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Creative New Zealand bids mournful farewell to treasured tribal expert.

21 Oct 2011

This content is tagged as Creative NZ .

NEWS

Creative New Zealand acknowledges with deep respect, the passing of kuia Emma Rogers (Te Whakatōhea, Te Whānau-a-Apanui , Ngāi Tahu) who died yesterday morning.

E te morehu kuia, kua riro atu rā koe e te ringa kaha o aitua. Kei te hahae te tau o te ate. Kei te mōteatea ngā mahara mōu kua rere rā koe ki te kāhui rangatira, te kāhui o Matariki. Te kīkī ā manu, i tēnei rā kua ngaro atu i te kitenga ā kanohi. Ko te mamae ia ka kai ki te kiri. Kia kapo ake ko te maumahara. Ko koe tēnei ka riro nei. Kua ekengia e koe tō waka whakarei ki Te Reinga e titiro ake ai koe ki ngā tai e rua e papaki mai rā. E kore a muri e hokia. Na reira haere, haere, haere atu rā.

Creative New Zealand acknowledges with deep respect, the passing of kuia Emma Rogers (Te Whakatōhea, Te Whānau-a-Apanui , Ngāi Tahu) who died yesterday morning.

In September, Emma Rogers was honoured at the annual Creative New Zealand Te Waka Toi awards in Wellington. Te Waka Toi, the Māori Arts Board of Creative New Zealand, recognised her expertise in whakapapa, mōteatea and haka, together with her willingness to share this tribal knowledge with her community. She received Te Tohu a Tā Kīngi Ihaka/The Sir Kingi Ihaka award.

Chair of Te Waka Toi, Darrin Haimona says, “Emma’s lifelong commitment to preserving and celebrating Māori heritage arts is invaluable. She was an accomplished composer of waiata and haka, a talented weaver, an exponent of te reo Māori and steeped in knowledge of the Ringatū faith. It was our privilege to celebrate her at the awards last month, and our honour to farewell her today”.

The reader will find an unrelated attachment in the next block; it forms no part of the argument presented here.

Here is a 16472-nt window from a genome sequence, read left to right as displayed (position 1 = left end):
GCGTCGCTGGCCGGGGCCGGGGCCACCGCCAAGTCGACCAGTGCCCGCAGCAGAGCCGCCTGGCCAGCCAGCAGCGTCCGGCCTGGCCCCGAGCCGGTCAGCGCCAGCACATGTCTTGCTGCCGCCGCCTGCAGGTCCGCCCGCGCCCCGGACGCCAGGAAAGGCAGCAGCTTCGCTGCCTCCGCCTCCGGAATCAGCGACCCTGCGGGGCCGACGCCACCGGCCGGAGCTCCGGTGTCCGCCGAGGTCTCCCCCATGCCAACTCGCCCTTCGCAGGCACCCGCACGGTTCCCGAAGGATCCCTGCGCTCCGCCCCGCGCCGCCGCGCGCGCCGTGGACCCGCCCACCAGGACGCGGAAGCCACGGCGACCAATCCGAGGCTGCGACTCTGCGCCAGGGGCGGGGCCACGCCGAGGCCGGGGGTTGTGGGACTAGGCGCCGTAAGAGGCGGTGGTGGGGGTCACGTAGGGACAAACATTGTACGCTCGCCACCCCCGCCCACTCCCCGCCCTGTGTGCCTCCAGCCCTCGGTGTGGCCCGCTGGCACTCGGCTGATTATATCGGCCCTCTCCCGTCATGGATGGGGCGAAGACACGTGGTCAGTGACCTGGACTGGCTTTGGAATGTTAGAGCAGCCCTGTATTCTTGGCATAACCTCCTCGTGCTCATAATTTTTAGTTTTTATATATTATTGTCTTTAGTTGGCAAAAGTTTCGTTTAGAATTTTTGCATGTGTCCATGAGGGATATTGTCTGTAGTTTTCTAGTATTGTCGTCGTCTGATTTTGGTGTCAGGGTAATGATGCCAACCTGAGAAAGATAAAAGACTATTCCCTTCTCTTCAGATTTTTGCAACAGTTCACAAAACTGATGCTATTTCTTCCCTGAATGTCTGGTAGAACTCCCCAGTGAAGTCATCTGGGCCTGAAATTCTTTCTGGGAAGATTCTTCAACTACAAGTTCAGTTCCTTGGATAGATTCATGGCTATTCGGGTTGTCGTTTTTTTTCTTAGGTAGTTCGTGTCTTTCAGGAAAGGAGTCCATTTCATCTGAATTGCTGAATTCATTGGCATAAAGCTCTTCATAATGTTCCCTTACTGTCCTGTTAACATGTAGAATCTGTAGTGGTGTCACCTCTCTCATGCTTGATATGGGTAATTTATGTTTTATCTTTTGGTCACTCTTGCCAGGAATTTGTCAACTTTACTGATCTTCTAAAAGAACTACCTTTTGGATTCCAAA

A consummate performer, Mrs Rogers was the founding tutor of highly respected Māori performing arts group, Te Kapa Haka o Te Whānau ā Apanui. For many years Mrs Rogers adjudicated at regional and national kapa haka competitions throughout New Zealand. She was a Life Member of Mātaatua Kapa Haka Incorporated (the Mātaatua regional kapa haka committee). In 1986 she played a major role in establishing Mātaatua as an independent region of what is now Te Matatini, the national body for Māori Performing Arts. Prior to this Mātaatua was part of Te Waiariki region.

Mrs Rogers was a foundation member of Ngā Puna Waihanga, the national body of Māori artists and writers. She was instrumental in the group’s formation when it first met at Te Kaha in 1973. She was also committed to revitalising te reo Māori and spent years during the 1980s and 1990s, teaching at Tokamaia Kōhanga Reo in Opotiki.

As a daughter of the former Poutikanga (Head) of the Ringatū church, Mrs Rogers was an acknowledged authority on Ringatū karakia (prayers) and histories pertaining to founder of the religion and leader, Te Kooti Arikirangi Te Turuki.

 “With the wisdom of a true leader, Emma shared her expertise so the language, concepts, faith and skills of her people would continue. Even so, we have lost a treasure and it is with heavy heart we say farewell”.  Mr Haimona said.  

News and blog : Creative New Zealand bids mournful farewell to treasured tribal expert.